However, finding the right composting solution proved to be one of Kratzig’s biggest challenges. A plan to serve food on crockery plates was scrapped just two months before the championships began, leaving the Green Team scrambling around for an appropriate composting partner.
“The closest industrial composter that would take on the project was two hours away in San Antonio – and we had to agree to less than 3% contamination,” Kratzig explains. “That means we had people at every single waste station hand sorting through a lot of waste.”
As Kratzig was devising the sustainability strategy, she turned to a friend of her father’s, a marine biologist, for counsel. He put her in touch with the Corpus Christi Art Centre, which became one of the Green Team’s “most valuable partners”.
The pair teamed up to promote the sustainability initiatives occurring at the Youth Sailing World Championships, even hanging a huge chandelier made out of plastic bottles at Corpus Christi Airport to boost awareness.
“Partnerships were useful and helped us instill passion in the local community,” says Kratzig.
During the championships the Green Team also surveyed competitors, volunteers, crew and race committees to gauge their appetite for sustainability initiatives at key tournaments.
In addition, renowned marine biologist Dr. Sylvia Earle was invited to speak at the championship’s opening ceremony to discuss her knowledge of sustainability and conservation. Her talk was witnessed by 900 people, and formed a key part of the education programme developed by the Green Team.
Seven regional organisations set up conservation booths around the site to engage people involved in the event. Two beach clean-up events were also scheduled and involved volunteers removing trash from the local beach and posting their progress on social media to “educate the public”.
Despite starting with little knowledge and developing the sustainability plan just 18 months before the championships began, the Green Team achieved some seriously impressive results. A successful composting strategy helped the event divert 89.8% of its waste away from landfill – just 0.2% short of the threshold needed to achieve zero waste to landfill status.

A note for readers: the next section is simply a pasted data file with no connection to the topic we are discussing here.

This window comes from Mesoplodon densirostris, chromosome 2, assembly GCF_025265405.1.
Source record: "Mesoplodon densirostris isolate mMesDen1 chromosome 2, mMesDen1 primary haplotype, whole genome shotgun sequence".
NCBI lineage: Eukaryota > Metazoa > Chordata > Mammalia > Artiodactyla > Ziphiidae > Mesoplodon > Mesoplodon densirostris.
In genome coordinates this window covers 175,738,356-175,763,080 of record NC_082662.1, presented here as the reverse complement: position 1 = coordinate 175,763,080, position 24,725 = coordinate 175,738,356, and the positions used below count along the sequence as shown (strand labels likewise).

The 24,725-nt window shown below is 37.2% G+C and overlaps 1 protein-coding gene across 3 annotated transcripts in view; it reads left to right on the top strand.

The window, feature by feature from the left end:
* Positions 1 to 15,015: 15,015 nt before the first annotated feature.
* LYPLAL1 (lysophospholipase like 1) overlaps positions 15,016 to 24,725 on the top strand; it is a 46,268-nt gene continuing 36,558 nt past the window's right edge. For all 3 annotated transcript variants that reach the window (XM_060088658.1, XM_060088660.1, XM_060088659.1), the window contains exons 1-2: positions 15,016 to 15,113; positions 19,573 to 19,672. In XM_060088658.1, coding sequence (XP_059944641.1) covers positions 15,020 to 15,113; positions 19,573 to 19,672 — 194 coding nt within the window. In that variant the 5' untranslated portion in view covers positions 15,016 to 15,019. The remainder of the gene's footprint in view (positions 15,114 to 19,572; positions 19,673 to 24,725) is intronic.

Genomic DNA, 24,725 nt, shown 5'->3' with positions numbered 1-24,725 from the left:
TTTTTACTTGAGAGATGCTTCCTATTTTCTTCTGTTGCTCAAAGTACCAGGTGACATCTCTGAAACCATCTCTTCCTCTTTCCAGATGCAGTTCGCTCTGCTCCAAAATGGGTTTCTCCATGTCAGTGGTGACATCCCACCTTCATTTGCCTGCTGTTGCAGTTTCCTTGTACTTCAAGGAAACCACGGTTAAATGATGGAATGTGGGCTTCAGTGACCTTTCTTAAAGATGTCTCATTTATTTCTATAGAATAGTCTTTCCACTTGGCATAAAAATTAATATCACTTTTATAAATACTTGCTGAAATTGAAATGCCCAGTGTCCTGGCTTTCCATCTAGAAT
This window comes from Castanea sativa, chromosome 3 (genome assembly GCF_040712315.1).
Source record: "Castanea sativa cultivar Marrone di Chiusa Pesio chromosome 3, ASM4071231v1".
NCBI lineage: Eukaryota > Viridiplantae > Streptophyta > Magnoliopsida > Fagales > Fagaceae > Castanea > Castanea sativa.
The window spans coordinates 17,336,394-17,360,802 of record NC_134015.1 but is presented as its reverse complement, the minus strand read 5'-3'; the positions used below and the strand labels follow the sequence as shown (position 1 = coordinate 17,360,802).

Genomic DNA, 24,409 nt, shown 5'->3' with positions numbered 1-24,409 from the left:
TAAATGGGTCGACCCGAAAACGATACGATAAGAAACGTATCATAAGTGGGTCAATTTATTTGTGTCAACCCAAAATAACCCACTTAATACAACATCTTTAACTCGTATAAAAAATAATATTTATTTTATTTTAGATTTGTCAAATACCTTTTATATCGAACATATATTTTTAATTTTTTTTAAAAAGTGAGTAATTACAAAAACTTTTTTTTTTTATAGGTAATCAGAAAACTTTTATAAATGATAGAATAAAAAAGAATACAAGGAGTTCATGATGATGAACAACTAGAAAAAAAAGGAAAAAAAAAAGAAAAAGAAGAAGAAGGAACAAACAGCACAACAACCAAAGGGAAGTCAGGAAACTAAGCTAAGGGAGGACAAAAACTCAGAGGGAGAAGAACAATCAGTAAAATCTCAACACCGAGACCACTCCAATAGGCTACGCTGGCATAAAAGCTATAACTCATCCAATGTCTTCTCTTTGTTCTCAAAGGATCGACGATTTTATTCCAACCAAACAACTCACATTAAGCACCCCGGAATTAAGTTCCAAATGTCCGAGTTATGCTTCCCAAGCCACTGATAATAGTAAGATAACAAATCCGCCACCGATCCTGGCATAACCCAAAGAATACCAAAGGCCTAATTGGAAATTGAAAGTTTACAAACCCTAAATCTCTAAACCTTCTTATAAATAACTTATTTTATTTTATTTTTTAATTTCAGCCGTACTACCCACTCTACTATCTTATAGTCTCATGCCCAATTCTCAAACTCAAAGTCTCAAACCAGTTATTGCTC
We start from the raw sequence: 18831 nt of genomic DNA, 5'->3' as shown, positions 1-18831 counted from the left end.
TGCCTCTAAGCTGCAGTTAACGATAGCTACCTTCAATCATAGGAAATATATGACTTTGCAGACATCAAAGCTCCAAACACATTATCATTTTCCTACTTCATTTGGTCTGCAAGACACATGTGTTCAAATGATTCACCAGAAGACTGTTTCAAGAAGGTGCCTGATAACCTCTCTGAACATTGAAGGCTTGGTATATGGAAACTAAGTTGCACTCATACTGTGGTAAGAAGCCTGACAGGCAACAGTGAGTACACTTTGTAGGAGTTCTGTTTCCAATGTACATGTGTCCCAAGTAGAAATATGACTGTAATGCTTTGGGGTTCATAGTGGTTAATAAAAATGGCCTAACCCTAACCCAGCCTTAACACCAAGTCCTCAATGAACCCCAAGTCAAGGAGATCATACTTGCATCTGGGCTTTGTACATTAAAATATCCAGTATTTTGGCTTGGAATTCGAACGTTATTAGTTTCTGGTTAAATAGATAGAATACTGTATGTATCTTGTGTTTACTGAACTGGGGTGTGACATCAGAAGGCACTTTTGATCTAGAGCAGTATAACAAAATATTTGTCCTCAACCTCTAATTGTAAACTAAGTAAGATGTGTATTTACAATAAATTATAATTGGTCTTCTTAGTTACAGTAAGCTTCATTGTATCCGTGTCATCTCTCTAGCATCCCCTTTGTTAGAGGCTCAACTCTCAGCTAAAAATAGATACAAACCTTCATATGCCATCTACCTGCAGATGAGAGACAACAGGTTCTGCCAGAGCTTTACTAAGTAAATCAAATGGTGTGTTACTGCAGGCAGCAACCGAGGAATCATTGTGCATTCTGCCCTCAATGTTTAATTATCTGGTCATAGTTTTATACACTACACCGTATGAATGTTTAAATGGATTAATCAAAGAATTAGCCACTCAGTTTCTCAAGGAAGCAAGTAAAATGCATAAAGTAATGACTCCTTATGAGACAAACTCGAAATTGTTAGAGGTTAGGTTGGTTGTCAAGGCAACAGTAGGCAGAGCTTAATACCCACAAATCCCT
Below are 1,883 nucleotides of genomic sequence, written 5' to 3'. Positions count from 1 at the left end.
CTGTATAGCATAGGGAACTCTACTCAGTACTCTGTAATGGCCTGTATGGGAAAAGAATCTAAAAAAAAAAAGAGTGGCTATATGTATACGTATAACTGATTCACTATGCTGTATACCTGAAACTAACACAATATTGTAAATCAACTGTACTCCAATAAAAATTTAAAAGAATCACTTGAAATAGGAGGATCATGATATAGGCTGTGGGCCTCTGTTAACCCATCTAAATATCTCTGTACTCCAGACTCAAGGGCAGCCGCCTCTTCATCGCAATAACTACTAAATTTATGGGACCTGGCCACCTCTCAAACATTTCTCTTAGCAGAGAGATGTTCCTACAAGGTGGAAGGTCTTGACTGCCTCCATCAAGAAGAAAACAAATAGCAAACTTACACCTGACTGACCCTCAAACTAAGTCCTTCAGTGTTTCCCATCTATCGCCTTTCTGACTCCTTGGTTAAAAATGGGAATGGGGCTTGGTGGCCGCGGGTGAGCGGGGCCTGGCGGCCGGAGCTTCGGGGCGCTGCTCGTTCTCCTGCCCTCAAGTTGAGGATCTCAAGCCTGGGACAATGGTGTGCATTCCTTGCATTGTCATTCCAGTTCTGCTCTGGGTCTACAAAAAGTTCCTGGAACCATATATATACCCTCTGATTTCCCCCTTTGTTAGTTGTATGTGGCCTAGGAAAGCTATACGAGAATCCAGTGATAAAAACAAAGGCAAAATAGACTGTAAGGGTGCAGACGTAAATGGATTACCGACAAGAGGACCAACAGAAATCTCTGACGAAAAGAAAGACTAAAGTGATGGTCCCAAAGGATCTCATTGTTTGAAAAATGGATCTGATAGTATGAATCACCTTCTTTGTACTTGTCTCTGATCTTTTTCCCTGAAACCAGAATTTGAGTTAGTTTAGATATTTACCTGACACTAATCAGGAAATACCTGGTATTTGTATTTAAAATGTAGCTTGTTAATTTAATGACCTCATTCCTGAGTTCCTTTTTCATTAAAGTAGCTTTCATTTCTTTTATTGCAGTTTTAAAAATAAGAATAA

Recycling (58.3% of waste) and composting (31.5% of waste) saved 22 tonnes of carbon emissions. And CCYC’s zero tolerance on single-use plastic water bottles avoided the use of 65,000.
The 2018 Youth Sailing World Championships was also the first to focus on sustainability and conservation, and the first World Sailing Championships to produce a sustainability report. The Green Team also hit its goal of achieving Sailors for the Sea platinum level for sustainability.
Survey results also painted a positive picture. More than half (53%) of those receiving the survey in their email inbox responded, with 88% saying that the sustainability focus enhanced the event, while 96% suggested that they wanted to see sustainability initiatives at all sailing events.
Kratzig points to a couple of areas of improvement: the Green Team could have worked out if the sustainability focus contributed to an economic gain. The team also found it hard to collect energy consumption data as the relevant stakeholders declined to provide that information.
But with Dan Reading claiming that the event was the benchmark for World Sailing events going forward, the Green Team will be proud of its achievements.
“I also think the benefits for Corpus Christi were quite large,” says Kratzig. “I’ve had three different event organizers contact me about how they can make their events more green. The fact that people are thinking about it is a start.
“It would be good for Corpus Christi to have its own Sustainability Commission that also looks at social aspects of sustainability as well as environmental ones. That would be a huge goal for the city.”
Main image credit: James Tomlinson